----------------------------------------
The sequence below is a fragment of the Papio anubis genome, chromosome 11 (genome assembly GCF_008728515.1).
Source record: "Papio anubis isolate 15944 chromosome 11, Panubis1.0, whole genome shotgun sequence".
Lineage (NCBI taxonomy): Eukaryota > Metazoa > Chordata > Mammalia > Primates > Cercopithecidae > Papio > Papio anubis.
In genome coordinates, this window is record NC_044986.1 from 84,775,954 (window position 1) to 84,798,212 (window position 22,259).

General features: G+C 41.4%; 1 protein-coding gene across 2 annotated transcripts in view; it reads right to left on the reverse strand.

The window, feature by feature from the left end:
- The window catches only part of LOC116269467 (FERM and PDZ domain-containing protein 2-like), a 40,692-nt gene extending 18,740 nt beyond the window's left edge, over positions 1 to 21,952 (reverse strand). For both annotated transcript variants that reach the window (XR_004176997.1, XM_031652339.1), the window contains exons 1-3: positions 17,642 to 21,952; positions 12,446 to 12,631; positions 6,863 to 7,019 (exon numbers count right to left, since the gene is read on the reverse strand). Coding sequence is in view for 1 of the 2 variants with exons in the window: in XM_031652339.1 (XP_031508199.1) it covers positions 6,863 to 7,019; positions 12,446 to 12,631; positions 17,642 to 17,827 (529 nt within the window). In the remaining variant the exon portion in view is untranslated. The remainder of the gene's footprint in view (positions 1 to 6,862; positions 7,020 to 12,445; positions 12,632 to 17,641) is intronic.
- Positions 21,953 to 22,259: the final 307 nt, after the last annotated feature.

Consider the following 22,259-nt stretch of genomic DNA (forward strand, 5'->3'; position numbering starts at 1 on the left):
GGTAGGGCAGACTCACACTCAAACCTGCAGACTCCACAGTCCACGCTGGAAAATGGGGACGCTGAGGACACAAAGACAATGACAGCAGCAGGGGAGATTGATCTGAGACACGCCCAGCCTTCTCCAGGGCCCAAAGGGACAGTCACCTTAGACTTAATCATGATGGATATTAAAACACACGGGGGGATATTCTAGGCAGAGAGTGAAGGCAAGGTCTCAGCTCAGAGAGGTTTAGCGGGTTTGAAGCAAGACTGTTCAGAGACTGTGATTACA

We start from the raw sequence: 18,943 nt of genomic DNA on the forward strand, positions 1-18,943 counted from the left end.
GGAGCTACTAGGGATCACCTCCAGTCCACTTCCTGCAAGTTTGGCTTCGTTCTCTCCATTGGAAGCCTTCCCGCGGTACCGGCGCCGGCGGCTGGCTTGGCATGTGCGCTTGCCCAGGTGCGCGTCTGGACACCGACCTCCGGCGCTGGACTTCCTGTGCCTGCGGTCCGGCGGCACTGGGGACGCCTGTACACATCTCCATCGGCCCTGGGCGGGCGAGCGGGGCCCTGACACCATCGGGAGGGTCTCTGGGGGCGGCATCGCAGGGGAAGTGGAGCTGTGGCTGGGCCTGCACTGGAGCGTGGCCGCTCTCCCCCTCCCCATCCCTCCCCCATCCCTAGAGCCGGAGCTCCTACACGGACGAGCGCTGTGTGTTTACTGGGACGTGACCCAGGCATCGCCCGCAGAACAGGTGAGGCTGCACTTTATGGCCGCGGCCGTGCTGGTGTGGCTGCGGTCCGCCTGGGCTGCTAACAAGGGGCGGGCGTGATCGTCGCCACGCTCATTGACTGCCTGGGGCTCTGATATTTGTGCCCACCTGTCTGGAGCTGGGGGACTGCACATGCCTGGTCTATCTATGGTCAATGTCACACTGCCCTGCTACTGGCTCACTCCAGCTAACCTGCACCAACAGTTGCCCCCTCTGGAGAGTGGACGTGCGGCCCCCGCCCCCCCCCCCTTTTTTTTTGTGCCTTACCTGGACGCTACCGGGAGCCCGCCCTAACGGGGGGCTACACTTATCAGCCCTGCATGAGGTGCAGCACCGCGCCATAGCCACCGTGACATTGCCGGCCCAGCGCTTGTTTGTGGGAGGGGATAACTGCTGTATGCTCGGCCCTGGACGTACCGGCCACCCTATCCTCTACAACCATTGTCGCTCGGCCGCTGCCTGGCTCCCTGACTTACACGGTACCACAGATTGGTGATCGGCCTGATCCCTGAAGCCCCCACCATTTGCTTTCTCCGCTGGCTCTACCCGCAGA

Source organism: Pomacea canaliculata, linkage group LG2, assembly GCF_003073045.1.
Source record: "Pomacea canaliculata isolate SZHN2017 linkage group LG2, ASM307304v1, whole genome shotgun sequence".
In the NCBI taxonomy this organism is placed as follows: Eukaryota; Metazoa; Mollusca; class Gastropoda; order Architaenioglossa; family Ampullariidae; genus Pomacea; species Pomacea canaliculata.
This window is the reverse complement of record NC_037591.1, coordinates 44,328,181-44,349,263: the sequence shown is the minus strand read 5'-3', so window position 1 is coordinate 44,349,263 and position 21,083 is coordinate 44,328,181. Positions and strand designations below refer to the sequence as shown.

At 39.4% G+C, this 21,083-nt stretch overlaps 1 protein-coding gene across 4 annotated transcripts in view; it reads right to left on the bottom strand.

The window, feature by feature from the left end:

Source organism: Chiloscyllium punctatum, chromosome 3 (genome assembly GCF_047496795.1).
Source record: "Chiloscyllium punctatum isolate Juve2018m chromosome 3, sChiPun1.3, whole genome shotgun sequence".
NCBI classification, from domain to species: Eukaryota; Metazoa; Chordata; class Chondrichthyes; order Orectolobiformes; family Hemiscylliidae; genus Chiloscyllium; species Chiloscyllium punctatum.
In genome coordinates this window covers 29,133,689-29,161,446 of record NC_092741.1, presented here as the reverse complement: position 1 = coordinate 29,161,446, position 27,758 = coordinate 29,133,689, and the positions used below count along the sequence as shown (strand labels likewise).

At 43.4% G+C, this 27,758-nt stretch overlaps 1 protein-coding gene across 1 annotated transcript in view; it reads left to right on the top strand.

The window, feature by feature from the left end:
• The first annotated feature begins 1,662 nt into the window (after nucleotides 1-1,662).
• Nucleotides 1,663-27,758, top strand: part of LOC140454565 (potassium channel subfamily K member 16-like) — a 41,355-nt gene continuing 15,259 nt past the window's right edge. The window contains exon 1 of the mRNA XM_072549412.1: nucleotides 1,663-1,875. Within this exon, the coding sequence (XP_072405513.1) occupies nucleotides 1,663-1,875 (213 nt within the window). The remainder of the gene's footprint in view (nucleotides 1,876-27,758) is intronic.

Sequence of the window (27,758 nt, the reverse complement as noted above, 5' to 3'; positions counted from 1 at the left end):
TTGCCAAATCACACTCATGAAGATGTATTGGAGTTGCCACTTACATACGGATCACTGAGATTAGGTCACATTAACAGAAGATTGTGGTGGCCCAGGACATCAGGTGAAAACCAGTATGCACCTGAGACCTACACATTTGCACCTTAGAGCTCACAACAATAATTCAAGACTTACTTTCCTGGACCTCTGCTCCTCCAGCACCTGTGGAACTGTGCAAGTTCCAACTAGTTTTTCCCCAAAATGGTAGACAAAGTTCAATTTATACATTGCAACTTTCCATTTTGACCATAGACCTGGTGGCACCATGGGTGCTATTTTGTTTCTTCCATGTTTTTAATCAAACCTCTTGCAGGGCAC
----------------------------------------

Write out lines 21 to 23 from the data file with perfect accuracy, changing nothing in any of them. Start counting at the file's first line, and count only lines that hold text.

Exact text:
NCBI classification, from domain to species: Eukaryota; Metazoa; Chordata; class Chondrichthyes; order Orectolobiformes; family Hemiscylliidae; genus Chiloscyllium; species Chiloscyllium punctatum.
In genome coordinates this window covers 29,133,689-29,161,446 of record NC_092741.1, presented here as the reverse complement: position 1 = coordinate 29,161,446, position 27,758 = coordinate 29,133,689, and the positions used below count along the sequence as shown (strand labels likewise).

At 43.4% G+C, this 27,758-nt stretch overlaps 1 protein-coding gene across 1 annotated transcript in view; it reads left to right on the top strand.